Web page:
- Financial institutions issuing new senior unsecured debt (such as commercial paper) on or before June 30, 2009 will be guaranteed by the FDIC for up to three years, regardless of the debt’s maturity.
- All eligible financial institutions are automatically covered in both programs for 30 days. After that time, institutions must either opt-out or begin to pay a 0.10% surcharge on their deposit insurance premium. The debt guarantee fee is 0.75% per year.
Federal Reserve Commercial Paper Funding Facility (CPFF)
To help unfreeze the credit market, starting October 27, 2008 the CPFF will provide a liquidity backstop to U.S. issuers of commercial paper rated at least A1 through a Special Purchase Vehicle (SPV) that will purchase eligible 3 month unsecured and asset-backed commercial paper from eligible issuers financed by the Federal Reserve Bank of New York. PIMCO will serve as asset manager, and State Street Corp. as custodian and administrator. Daily lending rates will be posted on the New York Fed’s website at 8:00 AM ET each day. The program ends April 30, 2009, unless extended by the Fed.
To quote Fed Chairman Bernanke this morning, “History teaches us that government intervention often comes very late.” Now that the government is beginning to put the confidence crushing moral hazard ideology aside, Treasury is wasting taxpayer dollars by injecting it into banks that don’t need help, such as Bank of America and JPMorgan to cover up the fact that Citigroup does. Paulson said this morning the nine banks “volunteered” to participate. Paulson called the above-named bank CEOs to a 3:00 PM meeting at the Treasury yesterday to inform them of their “voluntary” participation in the program. Saturn in Virgo (government) opposing Uranus in Pisces (in the house representing banking) reflects the shock and disbelief some of the CEOs had when Paulson informed them of their voluntary participation. With the Moon in Aries opposing Mercury,*** a very heated and emotional exchange probably ensued.
The Fed allowed investment banks Goldman Sachs and Morgan Stanley to become commercial banks. Goldman is being force fed an injection to cover the fact that Morgan is ready to be put on life support. Mitsubishi UFJ Financial went through with its 21% stake in Morgan yesterday after revising the deal’s terms. Yesterday’s Wall Street Journal reported that Mitsubishi and the Japanese government wanted assurances from Paulson that Mitsubishi’s investment in Morgan wouldn’t get wiped out by any action from the Treasury.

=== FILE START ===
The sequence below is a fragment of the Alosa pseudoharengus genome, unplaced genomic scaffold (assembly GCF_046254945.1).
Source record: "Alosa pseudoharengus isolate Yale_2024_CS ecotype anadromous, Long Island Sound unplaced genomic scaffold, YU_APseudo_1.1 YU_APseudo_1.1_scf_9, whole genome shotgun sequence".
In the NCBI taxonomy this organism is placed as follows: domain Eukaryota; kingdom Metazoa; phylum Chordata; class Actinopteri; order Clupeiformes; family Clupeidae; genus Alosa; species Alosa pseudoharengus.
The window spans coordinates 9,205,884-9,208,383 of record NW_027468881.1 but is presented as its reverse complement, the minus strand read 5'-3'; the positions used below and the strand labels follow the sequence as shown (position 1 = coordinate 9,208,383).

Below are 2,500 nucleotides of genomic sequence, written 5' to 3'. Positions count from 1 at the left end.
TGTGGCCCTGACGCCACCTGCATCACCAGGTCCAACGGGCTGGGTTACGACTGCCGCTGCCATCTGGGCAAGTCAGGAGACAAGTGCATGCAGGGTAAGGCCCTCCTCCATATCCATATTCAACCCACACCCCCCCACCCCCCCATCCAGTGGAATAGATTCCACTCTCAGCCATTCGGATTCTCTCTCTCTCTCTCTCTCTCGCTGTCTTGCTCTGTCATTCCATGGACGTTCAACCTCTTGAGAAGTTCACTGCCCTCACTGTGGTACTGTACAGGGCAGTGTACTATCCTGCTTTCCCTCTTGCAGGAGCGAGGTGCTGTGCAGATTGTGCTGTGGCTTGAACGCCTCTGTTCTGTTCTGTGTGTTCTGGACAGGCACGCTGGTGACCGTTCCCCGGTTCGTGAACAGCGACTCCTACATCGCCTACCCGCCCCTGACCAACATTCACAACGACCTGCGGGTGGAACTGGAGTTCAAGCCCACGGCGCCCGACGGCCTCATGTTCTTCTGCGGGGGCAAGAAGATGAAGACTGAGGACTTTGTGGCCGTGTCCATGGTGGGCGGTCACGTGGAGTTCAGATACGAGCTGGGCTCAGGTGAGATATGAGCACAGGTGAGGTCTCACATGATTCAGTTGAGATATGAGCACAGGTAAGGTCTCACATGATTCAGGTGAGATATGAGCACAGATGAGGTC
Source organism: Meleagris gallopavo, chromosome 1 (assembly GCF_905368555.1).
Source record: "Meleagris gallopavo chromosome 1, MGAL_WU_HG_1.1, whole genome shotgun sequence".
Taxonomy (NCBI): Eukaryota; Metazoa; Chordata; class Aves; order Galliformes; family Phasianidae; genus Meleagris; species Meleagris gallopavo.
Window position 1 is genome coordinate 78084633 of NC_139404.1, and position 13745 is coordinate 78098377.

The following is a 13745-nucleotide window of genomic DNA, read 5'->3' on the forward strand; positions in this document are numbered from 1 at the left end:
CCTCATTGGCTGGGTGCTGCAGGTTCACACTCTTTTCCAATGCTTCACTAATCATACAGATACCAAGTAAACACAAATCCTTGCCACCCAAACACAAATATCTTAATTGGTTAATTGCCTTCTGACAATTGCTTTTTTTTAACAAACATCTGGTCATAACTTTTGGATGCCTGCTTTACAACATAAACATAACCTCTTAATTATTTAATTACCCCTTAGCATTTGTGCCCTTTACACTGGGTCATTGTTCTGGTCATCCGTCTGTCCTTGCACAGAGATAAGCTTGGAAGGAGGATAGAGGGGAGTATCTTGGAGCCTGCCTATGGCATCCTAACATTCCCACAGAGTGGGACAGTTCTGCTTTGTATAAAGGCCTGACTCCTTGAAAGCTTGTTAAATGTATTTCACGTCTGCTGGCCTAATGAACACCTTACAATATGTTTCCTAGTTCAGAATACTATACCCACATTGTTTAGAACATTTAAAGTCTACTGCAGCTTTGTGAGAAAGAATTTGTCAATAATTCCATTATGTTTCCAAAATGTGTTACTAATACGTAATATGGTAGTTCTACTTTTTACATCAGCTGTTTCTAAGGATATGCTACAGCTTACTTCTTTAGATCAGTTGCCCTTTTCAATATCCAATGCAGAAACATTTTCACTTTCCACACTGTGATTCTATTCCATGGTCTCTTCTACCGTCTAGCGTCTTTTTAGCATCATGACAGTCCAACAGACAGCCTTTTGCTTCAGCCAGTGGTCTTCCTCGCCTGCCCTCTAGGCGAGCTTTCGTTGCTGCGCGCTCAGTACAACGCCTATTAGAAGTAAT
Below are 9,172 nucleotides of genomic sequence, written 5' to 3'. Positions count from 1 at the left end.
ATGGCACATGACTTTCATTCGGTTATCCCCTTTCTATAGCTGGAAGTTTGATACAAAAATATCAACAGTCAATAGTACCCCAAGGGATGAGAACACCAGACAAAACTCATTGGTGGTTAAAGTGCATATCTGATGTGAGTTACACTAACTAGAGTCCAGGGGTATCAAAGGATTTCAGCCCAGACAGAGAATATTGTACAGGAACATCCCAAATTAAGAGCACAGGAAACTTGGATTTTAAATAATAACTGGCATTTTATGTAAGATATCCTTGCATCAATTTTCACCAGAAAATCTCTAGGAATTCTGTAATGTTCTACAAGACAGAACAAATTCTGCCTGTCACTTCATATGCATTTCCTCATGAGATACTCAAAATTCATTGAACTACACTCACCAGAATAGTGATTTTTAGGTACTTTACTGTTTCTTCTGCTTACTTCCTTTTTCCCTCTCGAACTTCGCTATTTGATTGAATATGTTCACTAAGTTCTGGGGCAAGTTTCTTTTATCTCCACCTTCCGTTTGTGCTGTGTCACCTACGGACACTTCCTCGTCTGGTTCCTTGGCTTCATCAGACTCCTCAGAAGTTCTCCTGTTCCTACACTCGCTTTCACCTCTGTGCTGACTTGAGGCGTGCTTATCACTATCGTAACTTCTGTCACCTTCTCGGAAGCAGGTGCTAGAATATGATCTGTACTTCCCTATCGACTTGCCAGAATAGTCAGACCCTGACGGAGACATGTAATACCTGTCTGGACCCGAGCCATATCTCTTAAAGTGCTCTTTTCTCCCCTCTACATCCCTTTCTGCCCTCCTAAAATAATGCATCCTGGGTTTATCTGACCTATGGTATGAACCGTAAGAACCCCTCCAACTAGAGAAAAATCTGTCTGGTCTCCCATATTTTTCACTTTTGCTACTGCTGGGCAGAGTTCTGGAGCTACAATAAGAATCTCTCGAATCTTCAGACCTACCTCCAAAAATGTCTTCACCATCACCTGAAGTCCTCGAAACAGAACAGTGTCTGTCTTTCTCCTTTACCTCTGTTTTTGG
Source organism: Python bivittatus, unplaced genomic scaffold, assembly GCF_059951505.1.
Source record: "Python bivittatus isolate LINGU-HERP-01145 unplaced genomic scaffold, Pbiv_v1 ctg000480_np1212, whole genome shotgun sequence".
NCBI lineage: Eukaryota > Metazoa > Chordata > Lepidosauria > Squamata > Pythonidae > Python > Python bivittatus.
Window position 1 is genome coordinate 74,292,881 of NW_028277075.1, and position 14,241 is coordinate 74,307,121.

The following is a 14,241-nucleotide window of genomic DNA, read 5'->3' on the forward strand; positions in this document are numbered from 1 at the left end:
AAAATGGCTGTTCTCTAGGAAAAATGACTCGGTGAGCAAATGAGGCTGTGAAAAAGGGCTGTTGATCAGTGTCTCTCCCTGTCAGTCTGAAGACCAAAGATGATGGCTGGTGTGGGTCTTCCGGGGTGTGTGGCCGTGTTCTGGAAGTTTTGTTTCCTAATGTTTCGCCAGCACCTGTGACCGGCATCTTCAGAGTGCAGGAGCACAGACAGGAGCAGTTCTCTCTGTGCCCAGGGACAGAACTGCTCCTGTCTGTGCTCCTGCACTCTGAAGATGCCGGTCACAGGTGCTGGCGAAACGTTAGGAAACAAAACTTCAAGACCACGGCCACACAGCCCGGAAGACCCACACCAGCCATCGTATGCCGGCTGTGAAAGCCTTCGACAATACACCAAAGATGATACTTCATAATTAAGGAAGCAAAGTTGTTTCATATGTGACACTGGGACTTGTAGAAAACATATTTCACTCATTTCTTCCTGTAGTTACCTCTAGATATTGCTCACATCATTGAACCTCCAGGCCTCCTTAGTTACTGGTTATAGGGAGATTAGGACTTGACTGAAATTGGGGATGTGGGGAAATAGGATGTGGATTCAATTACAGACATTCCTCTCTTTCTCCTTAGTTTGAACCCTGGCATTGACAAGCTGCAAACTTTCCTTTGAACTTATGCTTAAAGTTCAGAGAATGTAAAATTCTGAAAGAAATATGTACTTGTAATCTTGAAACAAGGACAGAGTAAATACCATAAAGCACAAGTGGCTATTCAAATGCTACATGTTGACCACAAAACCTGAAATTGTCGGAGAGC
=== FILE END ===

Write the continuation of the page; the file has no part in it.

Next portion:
Once again, another Paulson plan reflects the Treasury tipping the scales of balance to favor Wall Street above Main Street. Goldman and Morgan Stanley are less likely to deploy the capital they received from the government to consumers and small to medium sized businesses. Not that making mortgage modifications and loans with the capital are a requirement under these programs. Paulson described the new programs as “extensive, powerful and transformative.” That certainly describes Mars in Scorpio in the announcement chart. Venus, the planetary ruler of banks, is also in Scorpio. But with Scorpio, there’s always something more that’s hidden beneath the surface. With the Sun in Venus-ruled Libra in the house representing secrets relating to the Administration, and Mercury retrograde in Libra in the house representing Congress, there is more that we don’t know about than we do. I think the next Congress could revisit and revise some of the arrangements the Treasury has made because this chart is not showing enough support for the American public.
*Paulson began speaking at 8:44 AM EDT October 14, 2008 Washington, DC.
**Merrill Lynch is being acquired by Bank of America.
***Corrected error October 15 at 8:34 AM from originally incorrectly stating "Moon in Aries opposing Mars", to read "Moon in Aries opposing Mercury"; added link to current Weekly Forecast to make this more understandable.